• CT;
  • growth hormone;
  • hyperostosis;
  • insulin-like growth factor;
  • MR;
  • sinonasal disease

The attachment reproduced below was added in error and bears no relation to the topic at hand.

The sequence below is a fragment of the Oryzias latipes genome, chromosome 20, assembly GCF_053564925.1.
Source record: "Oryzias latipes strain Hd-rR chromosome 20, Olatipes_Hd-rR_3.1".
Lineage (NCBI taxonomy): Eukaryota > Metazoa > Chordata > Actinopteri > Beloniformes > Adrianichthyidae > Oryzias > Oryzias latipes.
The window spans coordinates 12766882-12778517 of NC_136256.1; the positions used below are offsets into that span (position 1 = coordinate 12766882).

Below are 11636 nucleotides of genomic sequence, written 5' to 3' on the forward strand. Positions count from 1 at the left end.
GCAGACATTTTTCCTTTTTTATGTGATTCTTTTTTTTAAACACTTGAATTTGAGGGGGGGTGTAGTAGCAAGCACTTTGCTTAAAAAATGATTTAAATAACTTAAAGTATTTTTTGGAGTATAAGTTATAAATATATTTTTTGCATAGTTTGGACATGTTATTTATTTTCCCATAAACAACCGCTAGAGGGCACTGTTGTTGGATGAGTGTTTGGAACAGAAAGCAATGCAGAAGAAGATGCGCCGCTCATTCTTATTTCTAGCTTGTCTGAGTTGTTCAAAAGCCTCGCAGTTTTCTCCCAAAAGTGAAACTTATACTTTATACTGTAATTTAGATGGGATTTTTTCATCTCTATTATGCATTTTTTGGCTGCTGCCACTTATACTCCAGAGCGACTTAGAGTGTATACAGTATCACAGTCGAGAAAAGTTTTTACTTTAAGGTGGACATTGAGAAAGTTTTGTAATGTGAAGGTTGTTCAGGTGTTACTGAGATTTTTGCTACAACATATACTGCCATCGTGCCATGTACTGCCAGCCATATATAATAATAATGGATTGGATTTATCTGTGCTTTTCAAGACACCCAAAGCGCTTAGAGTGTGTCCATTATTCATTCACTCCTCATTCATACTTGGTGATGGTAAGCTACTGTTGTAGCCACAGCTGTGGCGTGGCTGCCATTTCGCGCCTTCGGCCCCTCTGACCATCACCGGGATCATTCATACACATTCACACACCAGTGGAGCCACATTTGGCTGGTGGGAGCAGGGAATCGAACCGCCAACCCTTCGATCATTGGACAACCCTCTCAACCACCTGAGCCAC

Feline acromegaly is predominantly caused by an adenoma of the pituitary gland, resulting in excessive growth hormone and insulin-like growth factor (IGF-1) secretion. In advanced cases, cats will display prominent facial features and upper airway congestion secondary to bony and soft tissue proliferation. The purpose of this study was to describe CT and MRI characteristics of soft tissues and skull bones in six cats with presumed acromegaly and to compare findings with those observed in 12 unaffected cats. In the five acromegalic cats with CT or MRI evidence of a pituitary tumor, frontal bone thickness was greater than age-matched controls with and without a history of upper airway disease. These five cats also had evidence of soft tissue accumulation in the nasal cavity, sinuses, and pharynx. One cat with insulin-resistant diabetes mellitus, elevated IGF-1, and a normal pituitary size did not have evidence of frontal bone thickening or upper airway congestion.